The Daily Beast “Every year Pyongyang makes bombastic threats before the U.S.–South Korea military exercises. Then the North Koreans go quiet when the drills begin. This year, however, the tantrum has continued, and the words have become increasingly dire. This month, for instance, Pyongyang abrogated the armistice ending the Korean War and threatened preemptive nuclear strikes on the United States. The one-a-day rhetorical blasts suggest something is terribly wrong inside the North Korean regime.”

Video

Footage released by North Korea showing soldiers firing at targets marked “U.S.A.”

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  • Shag_Wevera

    A negotiating tool for goods and respect.  Nothing more.

    • Ray in VT

      I think that that is more likely than these actions being an actual prelude to any sort of military action, although I wouldn’t want to be south of the DMZ these days.

  • MadMarkTheCodeWarrior

    So by Bush, Cheney and Rice’s logic, Iraq was the greatest threat to world peace?… There’s no corporate interest here so no worries.

    • Gregg Smith

      The axis of evil included North Korea and Iran. Prescient, huh?

      • Shag_Wevera

        George Walker Bush was a GENIUS!

        • Gregg Smith

          He was right about North Korea and he did not say what MMTCW said he did, that’s all.

          • MadMarkTheCodeWarrior

            Actions speak louder than words… We invaded Iraq because of their alleged nuclear program and WMDs. If Iraq was not the greatest threat, then why did we invade them?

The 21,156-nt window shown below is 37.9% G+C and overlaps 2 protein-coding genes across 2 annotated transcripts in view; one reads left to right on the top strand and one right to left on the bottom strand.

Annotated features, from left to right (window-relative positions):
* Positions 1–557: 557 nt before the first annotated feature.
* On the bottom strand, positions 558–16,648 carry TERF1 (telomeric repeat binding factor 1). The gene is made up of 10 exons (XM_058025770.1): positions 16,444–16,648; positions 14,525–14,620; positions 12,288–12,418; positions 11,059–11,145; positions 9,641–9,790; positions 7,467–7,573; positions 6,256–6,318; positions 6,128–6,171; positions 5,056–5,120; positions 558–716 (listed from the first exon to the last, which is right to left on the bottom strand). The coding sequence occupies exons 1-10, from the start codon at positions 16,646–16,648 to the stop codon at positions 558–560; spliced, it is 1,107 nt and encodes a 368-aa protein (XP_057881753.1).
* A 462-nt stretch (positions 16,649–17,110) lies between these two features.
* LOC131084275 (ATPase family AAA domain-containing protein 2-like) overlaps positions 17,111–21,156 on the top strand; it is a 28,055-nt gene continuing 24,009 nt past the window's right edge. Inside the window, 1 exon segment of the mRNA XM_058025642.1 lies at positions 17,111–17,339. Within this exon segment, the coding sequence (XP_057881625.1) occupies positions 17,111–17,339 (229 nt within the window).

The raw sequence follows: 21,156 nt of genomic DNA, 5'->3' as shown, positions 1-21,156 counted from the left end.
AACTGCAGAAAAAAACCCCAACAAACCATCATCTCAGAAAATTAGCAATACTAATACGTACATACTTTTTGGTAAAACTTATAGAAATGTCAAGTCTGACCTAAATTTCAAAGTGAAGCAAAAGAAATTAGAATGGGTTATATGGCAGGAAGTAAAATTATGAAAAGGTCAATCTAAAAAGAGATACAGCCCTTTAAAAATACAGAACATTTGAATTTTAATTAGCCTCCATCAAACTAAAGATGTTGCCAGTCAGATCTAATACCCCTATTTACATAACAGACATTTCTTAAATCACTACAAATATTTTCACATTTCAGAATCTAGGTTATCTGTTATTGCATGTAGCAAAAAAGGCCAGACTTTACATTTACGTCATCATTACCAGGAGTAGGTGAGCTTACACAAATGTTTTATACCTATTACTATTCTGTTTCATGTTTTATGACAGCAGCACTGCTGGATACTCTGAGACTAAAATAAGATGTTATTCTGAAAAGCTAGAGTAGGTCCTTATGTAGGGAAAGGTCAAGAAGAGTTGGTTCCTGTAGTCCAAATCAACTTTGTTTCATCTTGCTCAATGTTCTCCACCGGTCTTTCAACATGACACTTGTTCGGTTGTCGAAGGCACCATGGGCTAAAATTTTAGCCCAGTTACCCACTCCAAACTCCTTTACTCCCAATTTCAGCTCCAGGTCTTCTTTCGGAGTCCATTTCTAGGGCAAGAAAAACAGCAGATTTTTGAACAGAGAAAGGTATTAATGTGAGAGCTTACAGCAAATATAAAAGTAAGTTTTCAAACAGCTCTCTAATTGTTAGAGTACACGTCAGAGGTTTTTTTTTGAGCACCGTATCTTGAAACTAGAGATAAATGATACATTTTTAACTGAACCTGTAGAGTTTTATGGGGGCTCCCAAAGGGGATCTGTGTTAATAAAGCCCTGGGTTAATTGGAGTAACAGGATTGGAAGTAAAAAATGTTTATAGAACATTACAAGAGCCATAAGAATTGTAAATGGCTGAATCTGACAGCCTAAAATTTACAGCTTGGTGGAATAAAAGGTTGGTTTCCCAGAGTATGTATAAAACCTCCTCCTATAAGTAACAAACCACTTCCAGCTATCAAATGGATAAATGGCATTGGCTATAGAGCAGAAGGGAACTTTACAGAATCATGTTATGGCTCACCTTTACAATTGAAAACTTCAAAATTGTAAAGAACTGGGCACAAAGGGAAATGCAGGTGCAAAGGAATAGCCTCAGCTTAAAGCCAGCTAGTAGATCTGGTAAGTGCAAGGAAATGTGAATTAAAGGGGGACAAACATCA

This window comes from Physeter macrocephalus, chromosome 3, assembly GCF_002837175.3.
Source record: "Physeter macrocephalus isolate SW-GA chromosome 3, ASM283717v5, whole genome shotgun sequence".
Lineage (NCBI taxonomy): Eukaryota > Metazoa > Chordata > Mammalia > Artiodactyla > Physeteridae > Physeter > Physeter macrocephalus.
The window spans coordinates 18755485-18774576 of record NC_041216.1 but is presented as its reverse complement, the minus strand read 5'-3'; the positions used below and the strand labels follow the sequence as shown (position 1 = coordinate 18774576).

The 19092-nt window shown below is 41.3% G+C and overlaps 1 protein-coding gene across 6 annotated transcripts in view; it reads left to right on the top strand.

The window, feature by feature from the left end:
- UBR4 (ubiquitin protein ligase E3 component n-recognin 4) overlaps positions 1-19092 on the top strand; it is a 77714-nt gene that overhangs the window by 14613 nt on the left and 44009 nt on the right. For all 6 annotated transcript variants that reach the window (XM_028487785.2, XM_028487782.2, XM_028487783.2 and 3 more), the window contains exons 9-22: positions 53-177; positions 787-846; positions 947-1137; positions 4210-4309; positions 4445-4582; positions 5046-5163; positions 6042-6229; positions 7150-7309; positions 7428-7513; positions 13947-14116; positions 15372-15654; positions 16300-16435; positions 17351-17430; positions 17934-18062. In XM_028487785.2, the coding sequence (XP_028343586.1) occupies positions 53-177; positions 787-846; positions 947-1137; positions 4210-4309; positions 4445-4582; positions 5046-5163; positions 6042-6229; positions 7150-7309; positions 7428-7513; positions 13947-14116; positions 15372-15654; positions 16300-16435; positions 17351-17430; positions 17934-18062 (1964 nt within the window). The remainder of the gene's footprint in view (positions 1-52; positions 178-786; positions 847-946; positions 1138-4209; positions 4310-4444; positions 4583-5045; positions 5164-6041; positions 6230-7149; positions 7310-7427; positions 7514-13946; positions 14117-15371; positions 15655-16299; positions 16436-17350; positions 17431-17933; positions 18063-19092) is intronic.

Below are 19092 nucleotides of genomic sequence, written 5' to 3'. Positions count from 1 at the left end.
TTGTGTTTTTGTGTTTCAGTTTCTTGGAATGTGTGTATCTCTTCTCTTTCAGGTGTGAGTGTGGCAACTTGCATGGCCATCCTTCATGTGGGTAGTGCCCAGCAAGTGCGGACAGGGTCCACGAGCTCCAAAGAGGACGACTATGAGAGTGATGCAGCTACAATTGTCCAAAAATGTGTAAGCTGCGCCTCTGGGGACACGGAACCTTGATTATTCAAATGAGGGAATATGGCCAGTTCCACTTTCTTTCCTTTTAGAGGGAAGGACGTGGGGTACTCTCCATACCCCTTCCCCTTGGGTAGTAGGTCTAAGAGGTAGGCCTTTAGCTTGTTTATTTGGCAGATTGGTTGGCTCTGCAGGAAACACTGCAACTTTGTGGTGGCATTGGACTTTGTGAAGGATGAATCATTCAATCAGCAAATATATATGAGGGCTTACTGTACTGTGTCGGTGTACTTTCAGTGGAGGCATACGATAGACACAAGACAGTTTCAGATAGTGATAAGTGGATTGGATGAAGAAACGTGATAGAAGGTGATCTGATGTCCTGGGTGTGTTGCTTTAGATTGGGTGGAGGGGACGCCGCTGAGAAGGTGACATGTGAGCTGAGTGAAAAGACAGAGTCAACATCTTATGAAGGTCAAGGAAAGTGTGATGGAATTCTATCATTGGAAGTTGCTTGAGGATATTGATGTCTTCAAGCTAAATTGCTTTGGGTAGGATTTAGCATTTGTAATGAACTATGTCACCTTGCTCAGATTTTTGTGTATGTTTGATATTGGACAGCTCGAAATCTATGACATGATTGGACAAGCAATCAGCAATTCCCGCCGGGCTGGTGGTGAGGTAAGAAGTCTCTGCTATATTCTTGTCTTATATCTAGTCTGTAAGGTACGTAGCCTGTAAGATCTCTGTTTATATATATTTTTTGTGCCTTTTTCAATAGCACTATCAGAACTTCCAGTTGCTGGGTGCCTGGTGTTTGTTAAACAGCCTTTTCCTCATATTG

The whole invasion was based upon lies. They just wanted “stable” oil prices. Look where that got us. With Iran no longer counterbalanced by Iraq…

            Yes they were geniuses at telling lies and screwing up. How much was the invasion supposed to cost? 60 billion? And take two months or so. Heck heck of a job!

            How many dead? How many wounded?

            Those who don’t learn from the past are doomed to repeat it. Just last week what did Cheney say?

          • JobExperience

             A bully attacks the weakest opponent. And North Korea is oilless.

          • Ray in VT

            I think that friends play into such a discussion.  If we were to have considered Iraq and North Korea to have been equally dangerous a decade ago, I do think that it was only really practical (although not wise) to go to war with Iraq.  North Korea still has China looking over its shoulder, but Iraq was basically a total international pariah.

          • TomK_in_Boston

            Hahaha. He attacked Iraq that couldn’t have threatened Monaco, in doing so he vastly strengthened Iran (I think he was actually an Iranian agent), and with his Iraq obsession he totally ignored N. Korea.